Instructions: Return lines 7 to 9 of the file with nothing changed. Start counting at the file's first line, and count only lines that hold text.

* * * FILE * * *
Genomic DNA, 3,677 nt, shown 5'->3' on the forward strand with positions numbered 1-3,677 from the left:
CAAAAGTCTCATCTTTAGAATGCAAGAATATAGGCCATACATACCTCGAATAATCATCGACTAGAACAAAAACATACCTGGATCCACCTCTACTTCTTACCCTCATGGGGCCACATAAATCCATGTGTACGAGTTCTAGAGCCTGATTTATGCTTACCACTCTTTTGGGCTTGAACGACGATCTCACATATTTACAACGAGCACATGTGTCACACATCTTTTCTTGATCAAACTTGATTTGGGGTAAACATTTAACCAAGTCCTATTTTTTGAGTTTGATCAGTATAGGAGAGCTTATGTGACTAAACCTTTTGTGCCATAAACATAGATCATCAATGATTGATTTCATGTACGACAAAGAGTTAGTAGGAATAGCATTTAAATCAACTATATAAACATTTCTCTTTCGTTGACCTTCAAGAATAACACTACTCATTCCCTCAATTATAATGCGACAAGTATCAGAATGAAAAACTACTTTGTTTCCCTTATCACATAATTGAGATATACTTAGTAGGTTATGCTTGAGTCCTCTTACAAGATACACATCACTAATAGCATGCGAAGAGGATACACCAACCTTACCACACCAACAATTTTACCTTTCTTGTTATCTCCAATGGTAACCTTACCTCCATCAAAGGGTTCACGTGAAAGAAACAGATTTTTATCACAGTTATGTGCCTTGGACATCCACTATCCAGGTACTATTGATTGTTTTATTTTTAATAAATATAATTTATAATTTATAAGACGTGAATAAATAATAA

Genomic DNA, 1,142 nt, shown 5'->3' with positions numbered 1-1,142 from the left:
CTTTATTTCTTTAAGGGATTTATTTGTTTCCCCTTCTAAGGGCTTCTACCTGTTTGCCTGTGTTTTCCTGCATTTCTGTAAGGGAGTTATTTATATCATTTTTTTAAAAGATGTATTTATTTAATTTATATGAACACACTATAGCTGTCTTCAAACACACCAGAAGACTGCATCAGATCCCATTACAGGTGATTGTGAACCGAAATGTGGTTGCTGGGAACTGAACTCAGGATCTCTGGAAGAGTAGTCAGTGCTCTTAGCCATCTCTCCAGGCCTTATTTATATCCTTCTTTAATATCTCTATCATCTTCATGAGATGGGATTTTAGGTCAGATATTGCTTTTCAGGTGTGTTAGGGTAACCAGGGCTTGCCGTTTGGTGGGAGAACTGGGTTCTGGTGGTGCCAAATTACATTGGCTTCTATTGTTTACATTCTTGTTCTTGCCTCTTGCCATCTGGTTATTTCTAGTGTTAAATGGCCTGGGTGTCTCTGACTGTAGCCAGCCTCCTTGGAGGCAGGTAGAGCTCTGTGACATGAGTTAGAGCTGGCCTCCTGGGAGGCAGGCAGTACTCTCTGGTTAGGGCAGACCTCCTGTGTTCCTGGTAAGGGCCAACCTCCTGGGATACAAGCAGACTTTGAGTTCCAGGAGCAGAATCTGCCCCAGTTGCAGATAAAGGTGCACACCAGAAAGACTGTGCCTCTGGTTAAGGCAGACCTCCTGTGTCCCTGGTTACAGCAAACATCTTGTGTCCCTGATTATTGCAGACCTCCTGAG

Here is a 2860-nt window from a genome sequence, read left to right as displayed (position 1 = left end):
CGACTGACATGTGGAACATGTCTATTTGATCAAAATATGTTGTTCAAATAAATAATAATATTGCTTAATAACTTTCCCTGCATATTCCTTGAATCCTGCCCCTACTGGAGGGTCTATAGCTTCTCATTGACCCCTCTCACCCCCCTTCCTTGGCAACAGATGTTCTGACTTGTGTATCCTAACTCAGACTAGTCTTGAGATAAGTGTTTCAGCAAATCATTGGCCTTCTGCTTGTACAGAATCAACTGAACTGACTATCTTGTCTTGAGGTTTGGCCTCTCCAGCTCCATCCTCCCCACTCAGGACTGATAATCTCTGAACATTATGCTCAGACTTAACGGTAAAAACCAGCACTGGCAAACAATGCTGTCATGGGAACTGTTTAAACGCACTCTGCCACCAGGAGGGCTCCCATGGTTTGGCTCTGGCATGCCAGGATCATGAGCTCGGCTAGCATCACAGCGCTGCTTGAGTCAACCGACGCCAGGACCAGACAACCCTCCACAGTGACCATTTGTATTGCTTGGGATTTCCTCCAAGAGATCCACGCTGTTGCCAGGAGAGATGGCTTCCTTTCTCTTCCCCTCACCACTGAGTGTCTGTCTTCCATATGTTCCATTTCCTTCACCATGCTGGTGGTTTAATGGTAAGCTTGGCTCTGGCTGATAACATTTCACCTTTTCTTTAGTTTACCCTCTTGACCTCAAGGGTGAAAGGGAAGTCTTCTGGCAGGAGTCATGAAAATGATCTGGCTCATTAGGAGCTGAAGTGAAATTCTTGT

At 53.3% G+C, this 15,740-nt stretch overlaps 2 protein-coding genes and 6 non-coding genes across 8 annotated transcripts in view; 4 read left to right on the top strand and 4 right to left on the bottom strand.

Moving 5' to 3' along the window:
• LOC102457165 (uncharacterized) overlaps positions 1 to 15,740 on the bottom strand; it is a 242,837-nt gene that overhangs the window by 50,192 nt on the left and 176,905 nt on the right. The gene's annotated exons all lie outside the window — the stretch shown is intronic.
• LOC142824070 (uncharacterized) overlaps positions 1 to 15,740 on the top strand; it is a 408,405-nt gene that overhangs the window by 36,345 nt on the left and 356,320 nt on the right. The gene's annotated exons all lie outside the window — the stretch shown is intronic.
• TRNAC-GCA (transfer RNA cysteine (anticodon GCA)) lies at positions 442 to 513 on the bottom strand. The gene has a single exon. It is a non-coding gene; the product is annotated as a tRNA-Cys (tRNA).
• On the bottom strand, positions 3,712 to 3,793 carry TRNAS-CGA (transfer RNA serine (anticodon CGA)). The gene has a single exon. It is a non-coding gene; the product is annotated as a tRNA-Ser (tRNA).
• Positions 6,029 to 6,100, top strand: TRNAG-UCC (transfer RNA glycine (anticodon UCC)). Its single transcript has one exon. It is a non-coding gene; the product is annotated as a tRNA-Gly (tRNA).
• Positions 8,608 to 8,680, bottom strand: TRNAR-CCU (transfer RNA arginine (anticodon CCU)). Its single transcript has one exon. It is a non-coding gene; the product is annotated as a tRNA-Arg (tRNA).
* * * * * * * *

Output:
At 53.3% G+C, this 15,740-nt stretch overlaps 2 protein-coding genes and 6 non-coding genes across 8 annotated transcripts in view; 4 read left to right on the top strand and 4 right to left on the bottom strand.

Moving 5' to 3' along the window:
• LOC102457165 (uncharacterized) overlaps positions 1 to 15,740 on the bottom strand; it is a 242,837-nt gene that overhangs the window by 50,192 nt on the left and 176,905 nt on the right. The gene's annotated exons all lie outside the window — the stretch shown is intronic.